Really cauld bum.Every contest is interesting, but the one recently at Kingston, Ontario, was particularly remarkable. The growing event is still relatively small, with 16 bands competing, and it’s independently run – that is, not sanctioned by an association like the PPBSO. That means it’s free to do what it wishes in terms of events, playing criteria and judging.

Never averse to trying new things, I like shaking things up, particularly in the fairly same-old-same-old pipe band world. Scott Bell, the chief organizer at Kingston, decided they’d try something new with pipe band judging.

They would have only three judges: two pipers and one drummer, but each of the judges would judge only from the perspective of ensemble. That is, no focusing solely on sections, and instead the ears would be trained on the band as a whole. I understand that the competitors were aware of the concept when they entered. I certainly hope so!

Most experienced pipe band adjudicators I know will admit that judging ensemble is far more difficult than judging piping or drumming. To concentrate on the whole band is surprisingly harder, since distractions are inevitable and all around. The tone of the chanters, blowing, intra-section unison, mistakes, robotic tenor-drummers . . . all such aspects can distract from concentrating on the band’s music as a sum total.

The judges were of course allowed to consult with one another at the end of each event, and it was interesting to hear our differing perspectives. There were a few instances of a band with clearly the best pipe section or drum corps, but not the best overall integration of the two – and vice-versa.

So, there were occasional dilemmas about what constituted a better pipe band. Should the emphasis be on the pipe or on the band? Is it possible to be the best band while being the third- or fourth- or even fifth-best pipe section? Is that right? I’m pretty sure that a few bands did much better/worse under the all-ensemble-judging approach, and whether that’s right or wrong I’m still undecided.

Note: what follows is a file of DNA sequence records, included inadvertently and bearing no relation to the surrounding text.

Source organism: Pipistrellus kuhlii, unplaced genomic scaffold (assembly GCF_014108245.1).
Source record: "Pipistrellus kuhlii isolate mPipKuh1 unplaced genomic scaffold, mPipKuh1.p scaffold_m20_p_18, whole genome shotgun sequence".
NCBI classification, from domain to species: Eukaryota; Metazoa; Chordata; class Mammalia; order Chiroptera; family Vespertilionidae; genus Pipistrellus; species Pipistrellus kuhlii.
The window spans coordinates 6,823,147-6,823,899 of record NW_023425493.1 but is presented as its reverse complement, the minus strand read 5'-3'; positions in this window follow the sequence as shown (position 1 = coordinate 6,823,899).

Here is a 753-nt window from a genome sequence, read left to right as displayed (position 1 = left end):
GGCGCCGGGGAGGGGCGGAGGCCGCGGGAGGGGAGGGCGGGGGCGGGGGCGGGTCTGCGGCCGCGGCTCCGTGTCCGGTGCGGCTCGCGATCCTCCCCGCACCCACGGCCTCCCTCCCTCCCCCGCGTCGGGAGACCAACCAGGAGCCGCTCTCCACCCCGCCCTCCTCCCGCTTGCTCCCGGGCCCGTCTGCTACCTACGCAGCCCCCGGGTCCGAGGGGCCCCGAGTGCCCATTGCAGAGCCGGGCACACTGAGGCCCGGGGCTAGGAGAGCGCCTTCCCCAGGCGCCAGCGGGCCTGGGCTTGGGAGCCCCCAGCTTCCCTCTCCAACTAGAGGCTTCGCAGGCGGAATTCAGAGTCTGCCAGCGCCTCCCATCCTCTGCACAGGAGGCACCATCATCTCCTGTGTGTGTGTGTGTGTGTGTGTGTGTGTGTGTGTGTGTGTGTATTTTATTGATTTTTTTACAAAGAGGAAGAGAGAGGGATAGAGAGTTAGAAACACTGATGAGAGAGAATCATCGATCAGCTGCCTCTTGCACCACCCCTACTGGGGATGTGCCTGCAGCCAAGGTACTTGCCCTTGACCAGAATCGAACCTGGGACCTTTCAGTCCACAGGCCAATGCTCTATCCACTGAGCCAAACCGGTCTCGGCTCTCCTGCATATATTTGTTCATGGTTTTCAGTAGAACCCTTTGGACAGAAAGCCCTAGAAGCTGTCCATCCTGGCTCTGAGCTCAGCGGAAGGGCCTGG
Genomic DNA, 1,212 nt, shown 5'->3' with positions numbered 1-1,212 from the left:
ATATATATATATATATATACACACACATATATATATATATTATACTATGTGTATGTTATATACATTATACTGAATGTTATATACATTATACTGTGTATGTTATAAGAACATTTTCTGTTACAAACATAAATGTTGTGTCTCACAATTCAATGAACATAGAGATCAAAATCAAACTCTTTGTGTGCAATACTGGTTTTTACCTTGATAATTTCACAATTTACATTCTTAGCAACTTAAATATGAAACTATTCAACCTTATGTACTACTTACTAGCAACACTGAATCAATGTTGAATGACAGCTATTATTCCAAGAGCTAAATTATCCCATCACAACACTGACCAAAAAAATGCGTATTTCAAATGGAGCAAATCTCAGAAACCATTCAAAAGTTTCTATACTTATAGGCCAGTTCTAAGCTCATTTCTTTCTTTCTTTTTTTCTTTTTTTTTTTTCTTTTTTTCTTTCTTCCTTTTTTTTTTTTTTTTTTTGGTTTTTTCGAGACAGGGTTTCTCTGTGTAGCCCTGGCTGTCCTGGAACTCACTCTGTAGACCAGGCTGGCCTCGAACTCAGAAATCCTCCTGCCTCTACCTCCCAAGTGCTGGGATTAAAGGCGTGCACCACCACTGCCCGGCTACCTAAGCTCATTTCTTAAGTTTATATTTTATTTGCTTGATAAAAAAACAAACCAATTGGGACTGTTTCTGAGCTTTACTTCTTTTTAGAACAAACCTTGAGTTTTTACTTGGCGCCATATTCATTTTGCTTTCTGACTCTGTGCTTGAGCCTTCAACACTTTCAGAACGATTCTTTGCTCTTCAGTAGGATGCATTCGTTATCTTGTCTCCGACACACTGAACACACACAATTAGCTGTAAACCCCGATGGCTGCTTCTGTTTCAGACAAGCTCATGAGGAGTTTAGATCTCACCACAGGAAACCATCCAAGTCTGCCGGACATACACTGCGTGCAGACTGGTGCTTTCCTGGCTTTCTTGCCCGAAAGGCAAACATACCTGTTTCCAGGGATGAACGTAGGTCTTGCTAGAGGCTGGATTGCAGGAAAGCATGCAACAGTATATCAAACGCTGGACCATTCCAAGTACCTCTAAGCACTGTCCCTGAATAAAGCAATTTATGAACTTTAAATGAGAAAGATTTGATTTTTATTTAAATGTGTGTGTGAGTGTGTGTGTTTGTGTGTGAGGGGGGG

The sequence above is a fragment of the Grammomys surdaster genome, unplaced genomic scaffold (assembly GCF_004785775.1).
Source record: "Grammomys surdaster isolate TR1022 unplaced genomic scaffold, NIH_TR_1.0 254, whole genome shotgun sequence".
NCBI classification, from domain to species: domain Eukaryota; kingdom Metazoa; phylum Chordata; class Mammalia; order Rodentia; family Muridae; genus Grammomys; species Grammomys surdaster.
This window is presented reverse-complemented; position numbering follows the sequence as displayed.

But I am leaning towards a more balanced approach, in which every judge considers the band as a whole – ensemble – as well the specific element that he/she is judging. So, perhaps do away with the ensemble-only judge altogether, and instead have everyone assess ensemble as maybe half of the overall score, with piping, snare-drumming and mid-section specifics as the other 50 per cent of the mark from each of the judges.

I also think it’s important to hold occasional events that try new things, unencumbered by association rules and tradition. It’s quite possible that this seemingly little event in small-town Kingston, Ontario, made a giant leap for band-kind.

Touchy subjects

Not a few pipes|drums readers have contacted me about the recent p|d Poll question, “Should full-time bagpipe-makers be allowed to judge pipe band competitions?” Other versions of the bagpipe-makers-judging query have been posed before on the Poll over the years, and it’s of course a hot topic. Always has been; always will be – even if some sort of rule(s) were established to address the matter.

Several readers coyly wanted to know what prompted the question. That’s an easy answer, of course: the results of the Grade 2 competition at the 2009 Scottish Championships last week.

Bob Shepherd was the ensemble judge of the Grade 2 competition. He makes bagpipes and chanters. (I played one for several years and still play a Shepherd reed that’s been going strong for more than a decade.) Shepherd’s reputation as a judge, teacher, pipe-major and all-round remarkable person precedes him.